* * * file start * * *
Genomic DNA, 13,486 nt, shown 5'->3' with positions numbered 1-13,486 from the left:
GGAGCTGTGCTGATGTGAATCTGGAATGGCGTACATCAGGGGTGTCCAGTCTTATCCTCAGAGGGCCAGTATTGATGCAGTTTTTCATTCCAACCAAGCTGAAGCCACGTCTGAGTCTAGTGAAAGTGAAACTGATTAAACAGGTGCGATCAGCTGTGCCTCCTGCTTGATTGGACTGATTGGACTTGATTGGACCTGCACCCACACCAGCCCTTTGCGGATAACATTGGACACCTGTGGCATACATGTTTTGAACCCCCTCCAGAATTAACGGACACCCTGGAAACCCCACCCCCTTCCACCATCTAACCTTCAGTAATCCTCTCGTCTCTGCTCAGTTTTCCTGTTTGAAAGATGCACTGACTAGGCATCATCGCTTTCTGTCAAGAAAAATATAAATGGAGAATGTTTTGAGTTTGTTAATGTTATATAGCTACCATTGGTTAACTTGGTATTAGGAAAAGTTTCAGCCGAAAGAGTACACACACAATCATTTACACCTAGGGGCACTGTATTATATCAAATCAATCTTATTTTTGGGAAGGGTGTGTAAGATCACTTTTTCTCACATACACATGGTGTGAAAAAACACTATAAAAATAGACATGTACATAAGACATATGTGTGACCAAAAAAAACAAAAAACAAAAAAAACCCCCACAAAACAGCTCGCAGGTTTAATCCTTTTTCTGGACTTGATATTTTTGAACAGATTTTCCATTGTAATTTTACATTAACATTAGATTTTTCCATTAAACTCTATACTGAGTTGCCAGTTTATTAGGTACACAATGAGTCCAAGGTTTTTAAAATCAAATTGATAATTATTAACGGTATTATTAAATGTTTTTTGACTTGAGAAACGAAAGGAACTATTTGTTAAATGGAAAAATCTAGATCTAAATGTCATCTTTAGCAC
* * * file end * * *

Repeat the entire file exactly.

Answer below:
Genomic DNA, 13,486 nt, shown 5'->3' with positions numbered 1-13,486 from the left:
GGAGCTGTGCTGATGTGAATCTGGAATGGCGTACATCAGGGGTGTCCAGTCTTATCCTCAGAGGGCCAGTATTGATGCAGTTTTTCATTCCAACCAAGCTGAAGCCACGTCTGAGTCTAGTGAAAGTGAAACTGATTAAACAGGTGCGATCAGCTGTGCCTCCTGCTTGATTGGACTGATTGGACTTGATTGGACCTGCACCCACACCAGCCCTTTGCGGATAACATTGGACACCTGTGGCATACATGTTTTGAACCCCCTCCAGAATTAACGGACACCCTGGAAACCCCACCCCCTTCCACCATCTAACCTTCAGTAATCCTCTCGTCTCTGCTCAGTTTTCCTGTTTGAAAGATGCACTGACTAGGCATCATCGCTTTCTGTCAAGAAAAATATAAATGGAGAATGTTTTGAGTTTGTTAATGTTATATAGCTACCATTGGTTAACTTGGTATTAGGAAAAGTTTCAGCCGAAAGAGTACACACACAATCATTTACACCTAGGGGCACTGTATTATATCAAATCAATCTTATTTTTGGGAAGGGTGTGTAAGATCACTTTTTCTCACATACACATGGTGTGAAAAAACACTATAAAAATAGACATGTACATAAGACATATGTGTGACCAAAAAAAACAAAAAACAAAAAAAACCCCCACAAAACAGCTCGCAGGTTTAATCCTTTTTCTGGACTTGATATTTTTGAACAGATTTTCCATTGTAATTTTACATTAACATTAGATTTTTCCATTAAACTCTATACTGAGTTGCCAGTTTATTAGGTACACAATGAGTCCAAGGTTTTTAAAATCAAATTGATAATTATTAACGGTATTATTAAATGTTTTTTGACTTGAGAAACGAAAGGAACTATTTGTTAAATGGAAAAATCTAGATCTAAATGTCATCTTTAGCAC